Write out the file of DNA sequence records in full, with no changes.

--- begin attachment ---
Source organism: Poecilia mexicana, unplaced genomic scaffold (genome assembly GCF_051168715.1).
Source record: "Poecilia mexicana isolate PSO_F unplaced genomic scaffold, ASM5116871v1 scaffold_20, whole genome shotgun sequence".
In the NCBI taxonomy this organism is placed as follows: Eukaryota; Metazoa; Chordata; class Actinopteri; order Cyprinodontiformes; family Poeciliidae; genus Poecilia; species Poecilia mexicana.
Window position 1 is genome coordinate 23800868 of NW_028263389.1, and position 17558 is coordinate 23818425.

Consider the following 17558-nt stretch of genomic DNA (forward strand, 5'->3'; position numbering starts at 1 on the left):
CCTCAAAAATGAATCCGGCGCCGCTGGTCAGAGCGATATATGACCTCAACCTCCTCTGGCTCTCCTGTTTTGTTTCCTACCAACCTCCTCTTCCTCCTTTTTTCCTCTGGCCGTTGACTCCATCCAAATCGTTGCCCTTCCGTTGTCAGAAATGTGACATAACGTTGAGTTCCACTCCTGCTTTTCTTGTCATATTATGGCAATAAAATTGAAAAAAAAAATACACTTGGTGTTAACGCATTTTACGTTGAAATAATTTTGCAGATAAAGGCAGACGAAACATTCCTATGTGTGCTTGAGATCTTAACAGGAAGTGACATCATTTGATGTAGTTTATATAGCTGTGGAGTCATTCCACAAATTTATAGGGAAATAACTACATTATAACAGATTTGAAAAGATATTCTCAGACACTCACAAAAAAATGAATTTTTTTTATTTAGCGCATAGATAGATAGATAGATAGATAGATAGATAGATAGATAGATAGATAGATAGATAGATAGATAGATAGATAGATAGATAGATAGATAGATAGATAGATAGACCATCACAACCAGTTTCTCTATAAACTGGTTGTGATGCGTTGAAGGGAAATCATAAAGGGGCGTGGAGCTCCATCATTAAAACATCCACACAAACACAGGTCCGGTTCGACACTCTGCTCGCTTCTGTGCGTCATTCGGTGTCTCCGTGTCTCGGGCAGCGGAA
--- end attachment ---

Source organism: Poecilia mexicana, unplaced genomic scaffold (genome assembly GCF_051168715.1).
Source record: "Poecilia mexicana isolate PSO_F unplaced genomic scaffold, ASM5116871v1 scaffold_20, whole genome shotgun sequence".
In the NCBI taxonomy this organism is placed as follows: Eukaryota; Metazoa; Chordata; class Actinopteri; order Cyprinodontiformes; family Poeciliidae; genus Poecilia; species Poecilia mexicana.
Window position 1 is genome coordinate 23800868 of NW_028263389.1, and position 17558 is coordinate 23818425.

Consider the following 17558-nt stretch of genomic DNA (forward strand, 5'->3'; position numbering starts at 1 on the left):
CCTCAAAAATGAATCCGGCGCCGCTGGTCAGAGCGATATATGACCTCAACCTCCTCTGGCTCTCCTGTTTTGTTTCCTACCAACCTCCTCTTCCTCCTTTTTTCCTCTGGCCGTTGACTCCATCCAAATCGTTGCCCTTCCGTTGTCAGAAATGTGACATAACGTTGAGTTCCACTCCTGCTTTTCTTGTCATATTATGGCAATAAAATTGAAAAAAAAAATACACTTGGTGTTAACGCATTTTACGTTGAAATAATTTTGCAGATAAAGGCAGACGAAACATTCCTATGTGTGCTTGAGATCTTAACAGGAAGTGACATCATTTGATGTAGTTTATATAGCTGTGGAGTCATTCCACAAATTTATAGGGAAATAACTACATTATAACAGATTTGAAAAGATATTCTCAGACACTCACAAAAAAATGAATTTTTTTTATTTAGCGCATAGATAGATAGATAGATAGATAGATAGATAGATAGATAGATAGATAGATAGATAGATAGATAGATAGATAGATAGATAGATAGATAGATAGATAGATAGACCATCACAACCAGTTTCTCTATAAACTGGTTGTGATGCGTTGAAGGGAAATCATAAAGGGGCGTGGAGCTCCATCATTAAAACATCCACACAAACACAGGTCCGGTTCGACACTCTGCTCGCTTCTGTGCGTCATTCGGTGTCTCCGTGTCTCGGGCAGCGGAA